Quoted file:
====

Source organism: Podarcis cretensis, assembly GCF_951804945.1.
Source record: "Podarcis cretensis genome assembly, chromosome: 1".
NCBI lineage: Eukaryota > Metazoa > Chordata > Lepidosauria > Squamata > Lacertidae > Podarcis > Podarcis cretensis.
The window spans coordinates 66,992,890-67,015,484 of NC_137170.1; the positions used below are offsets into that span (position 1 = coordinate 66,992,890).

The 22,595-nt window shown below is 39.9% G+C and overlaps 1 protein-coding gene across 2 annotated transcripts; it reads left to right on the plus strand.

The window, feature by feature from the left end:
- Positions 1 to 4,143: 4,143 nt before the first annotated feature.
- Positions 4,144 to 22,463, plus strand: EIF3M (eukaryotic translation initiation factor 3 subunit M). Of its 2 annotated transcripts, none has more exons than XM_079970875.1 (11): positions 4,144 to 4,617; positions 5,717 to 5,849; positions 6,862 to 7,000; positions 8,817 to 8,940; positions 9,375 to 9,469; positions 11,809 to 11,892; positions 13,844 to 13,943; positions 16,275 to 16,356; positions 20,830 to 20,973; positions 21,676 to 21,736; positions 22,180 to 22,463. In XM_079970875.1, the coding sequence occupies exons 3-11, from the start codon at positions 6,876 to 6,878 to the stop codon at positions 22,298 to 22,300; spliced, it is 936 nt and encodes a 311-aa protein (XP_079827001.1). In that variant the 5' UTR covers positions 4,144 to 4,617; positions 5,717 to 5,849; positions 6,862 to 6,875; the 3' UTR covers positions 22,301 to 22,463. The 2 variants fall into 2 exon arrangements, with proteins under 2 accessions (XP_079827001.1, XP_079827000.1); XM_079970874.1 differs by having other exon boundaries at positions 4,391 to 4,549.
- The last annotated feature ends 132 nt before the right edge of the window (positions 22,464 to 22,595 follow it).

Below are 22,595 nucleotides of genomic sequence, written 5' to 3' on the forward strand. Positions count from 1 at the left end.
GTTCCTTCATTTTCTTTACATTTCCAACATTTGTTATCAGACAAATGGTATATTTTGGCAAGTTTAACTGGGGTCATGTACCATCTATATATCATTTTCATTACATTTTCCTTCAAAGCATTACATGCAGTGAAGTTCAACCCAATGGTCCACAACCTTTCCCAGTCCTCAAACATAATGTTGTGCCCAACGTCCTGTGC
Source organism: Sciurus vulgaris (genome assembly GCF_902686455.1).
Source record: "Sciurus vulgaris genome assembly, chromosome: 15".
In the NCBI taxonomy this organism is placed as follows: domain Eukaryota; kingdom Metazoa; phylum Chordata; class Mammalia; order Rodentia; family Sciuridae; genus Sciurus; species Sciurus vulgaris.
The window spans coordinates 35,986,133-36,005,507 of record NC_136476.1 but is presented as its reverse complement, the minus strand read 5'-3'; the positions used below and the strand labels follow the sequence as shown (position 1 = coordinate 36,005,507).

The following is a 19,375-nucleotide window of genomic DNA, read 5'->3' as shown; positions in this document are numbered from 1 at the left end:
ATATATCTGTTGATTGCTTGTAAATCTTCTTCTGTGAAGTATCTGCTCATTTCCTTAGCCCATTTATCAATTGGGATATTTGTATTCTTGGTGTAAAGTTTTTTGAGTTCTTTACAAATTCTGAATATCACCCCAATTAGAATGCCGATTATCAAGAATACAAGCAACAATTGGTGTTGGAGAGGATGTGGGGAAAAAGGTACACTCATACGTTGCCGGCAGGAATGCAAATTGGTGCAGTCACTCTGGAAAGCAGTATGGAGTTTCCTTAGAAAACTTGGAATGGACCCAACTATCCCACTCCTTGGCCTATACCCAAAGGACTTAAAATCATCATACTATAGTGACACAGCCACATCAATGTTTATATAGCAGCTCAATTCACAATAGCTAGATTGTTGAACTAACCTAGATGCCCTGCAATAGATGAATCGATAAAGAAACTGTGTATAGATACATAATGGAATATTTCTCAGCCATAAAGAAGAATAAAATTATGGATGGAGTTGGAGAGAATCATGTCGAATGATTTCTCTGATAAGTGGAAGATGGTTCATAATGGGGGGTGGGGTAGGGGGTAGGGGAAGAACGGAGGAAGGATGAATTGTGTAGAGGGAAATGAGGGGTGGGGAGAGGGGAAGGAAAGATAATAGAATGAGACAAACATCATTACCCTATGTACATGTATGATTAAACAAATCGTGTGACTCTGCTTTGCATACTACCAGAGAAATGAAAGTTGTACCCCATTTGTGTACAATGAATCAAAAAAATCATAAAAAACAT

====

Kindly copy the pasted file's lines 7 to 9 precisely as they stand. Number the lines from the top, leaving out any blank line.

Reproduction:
- Positions 1 to 4,143: 4,143 nt before the first annotated feature.
- Positions 4,144 to 22,463, plus strand: EIF3M (eukaryotic translation initiation factor 3 subunit M). Of its 2 annotated transcripts, none has more exons than XM_079970875.1 (11): positions 4,144 to 4,617; positions 5,717 to 5,849; positions 6,862 to 7,000; positions 8,817 to 8,940; positions 9,375 to 9,469; positions 11,809 to 11,892; positions 13,844 to 13,943; positions 16,275 to 16,356; positions 20,830 to 20,973; positions 21,676 to 21,736; positions 22,180 to 22,463. In XM_079970875.1, the coding sequence occupies exons 3-11, from the start codon at positions 6,876 to 6,878 to the stop codon at positions 22,298 to 22,300; spliced, it is 936 nt and encodes a 311-aa protein (XP_079827001.1). In that variant the 5' UTR covers positions 4,144 to 4,617; positions 5,717 to 5,849; positions 6,862 to 6,875; the 3' UTR covers positions 22,301 to 22,463. The 2 variants fall into 2 exon arrangements, with proteins under 2 accessions (XP_079827001.1, XP_079827000.1); XM_079970874.1 differs by having other exon boundaries at positions 4,391 to 4,549.
- The last annotated feature ends 132 nt before the right edge of the window (positions 22,464 to 22,595 follow it).